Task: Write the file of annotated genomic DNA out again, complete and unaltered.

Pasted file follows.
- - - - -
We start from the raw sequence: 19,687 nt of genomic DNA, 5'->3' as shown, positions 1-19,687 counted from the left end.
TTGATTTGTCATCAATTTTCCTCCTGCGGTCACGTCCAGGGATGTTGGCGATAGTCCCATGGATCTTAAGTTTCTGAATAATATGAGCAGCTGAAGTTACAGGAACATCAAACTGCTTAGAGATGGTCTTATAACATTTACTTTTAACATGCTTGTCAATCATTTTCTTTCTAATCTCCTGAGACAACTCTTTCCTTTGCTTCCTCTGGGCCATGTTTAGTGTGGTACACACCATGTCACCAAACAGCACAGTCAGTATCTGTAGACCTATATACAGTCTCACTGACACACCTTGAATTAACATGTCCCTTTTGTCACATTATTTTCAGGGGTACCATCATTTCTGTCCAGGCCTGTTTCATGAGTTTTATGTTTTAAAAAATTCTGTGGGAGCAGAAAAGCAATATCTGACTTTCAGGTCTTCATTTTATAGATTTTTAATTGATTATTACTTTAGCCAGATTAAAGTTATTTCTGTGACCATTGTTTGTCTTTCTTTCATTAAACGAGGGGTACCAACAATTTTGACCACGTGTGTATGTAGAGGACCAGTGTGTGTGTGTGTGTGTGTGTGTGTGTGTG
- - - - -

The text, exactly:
We start from the raw sequence: 19,687 nt of genomic DNA, 5'->3' as shown, positions 1-19,687 counted from the left end.
TTGATTTGTCATCAATTTTCCTCCTGCGGTCACGTCCAGGGATGTTGGCGATAGTCCCATGGATCTTAAGTTTCTGAATAATATGAGCAGCTGAAGTTACAGGAACATCAAACTGCTTAGAGATGGTCTTATAACATTTACTTTTAACATGCTTGTCAATCATTTTCTTTCTAATCTCCTGAGACAACTCTTTCCTTTGCTTCCTCTGGGCCATGTTTAGTGTGGTACACACCATGTCACCAAACAGCACAGTCAGTATCTGTAGACCTATATACAGTCTCACTGACACACCTTGAATTAACATGTCCCTTTTGTCACATTATTTTCAGGGGTACCATCATTTCTGTCCAGGCCTGTTTCATGAGTTTTATGTTTTAAAAAATTCTGTGGGAGCAGAAAAGCAATATCTGACTTTCAGGTCTTCATTTTATAGATTTTTAATTGATTATTACTTTAGCCAGATTAAAGTTATTTCTGTGACCATTGTTTGTCTTTCTTTCATTAAACGAGGGGTACCAACAATTTTGACCACGTGTGTATGTAGAGGACCAGTGTGTGTGTGTGTGTGTGTGTGTGTGTGTG